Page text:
The 500 class were part of larger order for 30 steam locomotives placed with Armstrong Whitworth, England, in 1924, as part of the rehabilitation of the state's rail system being overseen by Railways Commissioner William Webb. They replaced the Rx and S class locomotives, many dating back to 1894, that were still performing mainline duties, meaning that double and even triple heading was common. All ten 500-class locomotives arrived in Adelaide in 1926, and entered service on the Adelaide to Wolseley line as far as Tailem Bend. All were named after notable South Australians.
In May 1928, 506 was experimentally fitted with a booster, included in a newly created four wheel trailing truck. This American-inspired modification proved highly successful, increasing the locomotive's tractive effort from 51,000 pounds-force (230 kN) to 59,000 pounds-force (260 kN). This modification was subsequently fitted to the nine remaining locomotives, resulting in the class becoming the 4-8-4 class 500B.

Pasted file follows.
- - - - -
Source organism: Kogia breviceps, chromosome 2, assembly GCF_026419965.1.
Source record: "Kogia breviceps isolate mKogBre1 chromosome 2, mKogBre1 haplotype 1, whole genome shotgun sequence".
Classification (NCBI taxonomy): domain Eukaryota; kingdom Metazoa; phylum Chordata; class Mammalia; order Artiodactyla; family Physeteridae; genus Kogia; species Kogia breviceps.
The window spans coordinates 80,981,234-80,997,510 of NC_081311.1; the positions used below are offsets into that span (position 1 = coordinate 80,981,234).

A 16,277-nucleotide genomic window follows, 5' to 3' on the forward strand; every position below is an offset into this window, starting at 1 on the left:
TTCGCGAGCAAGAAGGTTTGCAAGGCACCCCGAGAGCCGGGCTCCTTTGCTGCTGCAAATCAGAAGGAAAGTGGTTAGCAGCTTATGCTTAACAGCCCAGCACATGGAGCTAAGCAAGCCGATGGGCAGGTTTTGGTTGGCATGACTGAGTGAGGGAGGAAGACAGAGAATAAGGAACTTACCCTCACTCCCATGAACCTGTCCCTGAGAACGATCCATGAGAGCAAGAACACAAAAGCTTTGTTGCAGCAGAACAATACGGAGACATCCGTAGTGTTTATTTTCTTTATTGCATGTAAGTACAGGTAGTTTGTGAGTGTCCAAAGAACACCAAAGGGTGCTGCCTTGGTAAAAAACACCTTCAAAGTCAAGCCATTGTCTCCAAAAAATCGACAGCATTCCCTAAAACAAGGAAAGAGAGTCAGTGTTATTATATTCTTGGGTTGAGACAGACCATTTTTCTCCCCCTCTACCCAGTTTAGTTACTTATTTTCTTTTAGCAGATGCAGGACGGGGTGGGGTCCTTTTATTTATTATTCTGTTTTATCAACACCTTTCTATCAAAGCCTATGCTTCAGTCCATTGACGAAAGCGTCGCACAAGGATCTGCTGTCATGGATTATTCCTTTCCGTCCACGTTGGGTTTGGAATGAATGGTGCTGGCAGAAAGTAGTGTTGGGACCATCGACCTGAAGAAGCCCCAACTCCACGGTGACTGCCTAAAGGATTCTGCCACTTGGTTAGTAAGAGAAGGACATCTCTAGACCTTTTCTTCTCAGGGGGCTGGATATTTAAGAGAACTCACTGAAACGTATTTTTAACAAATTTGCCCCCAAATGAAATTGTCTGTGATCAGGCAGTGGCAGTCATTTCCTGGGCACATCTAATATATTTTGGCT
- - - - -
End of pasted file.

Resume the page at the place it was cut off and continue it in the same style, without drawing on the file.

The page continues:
Throughout the mid-1930s all but two of the locomotives in the class were semi-streamlined and had valances fitted. The first two 500-class locomotives were withdrawn from service in 1955 and the last was withdrawn in 1962.